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Appointment of Taoiseach and Nomination of Members of Government (Continued)

Wednesday, 14 June 2017

Dáil Éireann Debate
Vol. 953 No. 4

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(Speaker Continuing)

[Deputy Catherine Murphy: Information on Catherine Murphy Zoom on Catherine Murphy] One cannot ask people to have faith and trust in anything less. The programme for a partnership Government talks of greater openness, improved accountability and delivery of more effective public participation but the challenge of the new Cabinet as it sits here this evening is not to spend time finding nice lines about accountability and restoring trust in politics, lines that work in manifesto documents, but to make actions speak louder than words. The newish Cabinet assembled here tonight will be judged on its actions rather than its words. I wish people well in their new positions but now that the phony war is over, we need to start seeing some real actions on some key issues such as, for example, housing.

Deputy Róisín Shortall: Information on Róisín Shortall Zoom on Róisín Shortall At the outset, I congratulate the Ministers of State, Deputies Eoghan Murphy and Regina Doherty, on their elevation to Cabinet and I wish them well in their new roles. Apart from that, I have to share the points made by other speakers suggesting that the reshuffle that has taken place has been quite uninspiring. In some of the areas where reform is most needed there is not too much sign that it will happen. There has been much comment on remarks the Taoiseach and the outgoing Taoiseach have made in respect of child poverty. The reality is that one in nine children now live in consistent poverty. Since 2008, that figure has doubled. The Taoiseach, during the period of the last Government, and his predecessors in government, Fianna Fáil, contributed very significantly to that doubling. That is a shameful record by any standard. Words ring very hollow. We can only judge the Taoiseach by his actions, not by his fine words on a day like today. There is no doubt but that the impact of austerity fell disproportionately on children. That has created huge problems and the loss of childhood for many thousands of children.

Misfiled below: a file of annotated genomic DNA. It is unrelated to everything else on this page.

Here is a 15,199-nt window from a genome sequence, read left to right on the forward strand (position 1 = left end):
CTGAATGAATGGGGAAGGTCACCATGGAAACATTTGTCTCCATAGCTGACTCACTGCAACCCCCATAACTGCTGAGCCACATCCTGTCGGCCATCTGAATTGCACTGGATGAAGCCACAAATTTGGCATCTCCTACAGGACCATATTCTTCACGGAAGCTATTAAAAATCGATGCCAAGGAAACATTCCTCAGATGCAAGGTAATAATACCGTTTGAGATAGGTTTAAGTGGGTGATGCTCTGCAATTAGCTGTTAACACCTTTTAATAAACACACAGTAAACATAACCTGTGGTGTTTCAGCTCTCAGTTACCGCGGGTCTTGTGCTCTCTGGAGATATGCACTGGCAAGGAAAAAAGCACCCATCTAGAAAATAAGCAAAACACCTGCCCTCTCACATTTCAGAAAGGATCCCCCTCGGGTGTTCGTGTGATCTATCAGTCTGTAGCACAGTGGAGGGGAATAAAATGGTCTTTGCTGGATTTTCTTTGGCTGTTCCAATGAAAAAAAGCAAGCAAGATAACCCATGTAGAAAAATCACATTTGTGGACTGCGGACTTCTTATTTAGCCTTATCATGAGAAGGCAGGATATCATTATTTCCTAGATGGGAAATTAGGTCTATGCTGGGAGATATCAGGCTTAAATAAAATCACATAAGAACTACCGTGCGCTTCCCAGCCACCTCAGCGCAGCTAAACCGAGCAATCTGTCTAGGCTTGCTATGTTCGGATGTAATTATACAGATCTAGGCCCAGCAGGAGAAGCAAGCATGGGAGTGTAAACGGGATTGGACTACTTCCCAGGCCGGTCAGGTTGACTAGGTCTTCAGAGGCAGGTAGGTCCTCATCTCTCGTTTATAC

The Taoiseach spoke about giving the Minister, Deputy Zappone, a priority job to do, which was to tackle the area of child poverty. That is all very well but is he prepared to give her the requisite funding? The initiatives taken in the past in respect of area-based childhood programmes have been starved of funding. Their funding is only guaranteed for another few months. The Taoiseach needs to put his money where his mouth is if he is serious about tackling the scandal of child poverty. Is he prepared to provide the kind of funding needed for those areas most affected by poverty, in order to provide the kind of investment that is required in family support services, infant mental health services, general child health services, education and child care?

A Leas-Cheann Comhairle, I am sorry. There are few enough Ministers here.

An Leas-Cheann Comhairle: Information on Pat the Cope Gallagher Zoom on Pat the Cope Gallagher I have no control over-----

Deputy Paschal Donohoe: Information on Paschal Donohoe Zoom on Paschal Donohoe We are listening to the Deputy.

Deputy Róisín Shortall: Information on Róisín Shortall Zoom on Róisín Shortall Wait now, the Deputies cannot do two things.

Deputy Frances Fitzgerald: Information on Frances Fitzgerald Zoom on Frances Fitzgerald For God's sake, we are listening to every word the Deputy says.

Deputy Róisín Shortall: Information on Róisín Shortall Zoom on Róisín Shortall They are in a little huddle whispering to each other. At least pay people the courtesy-----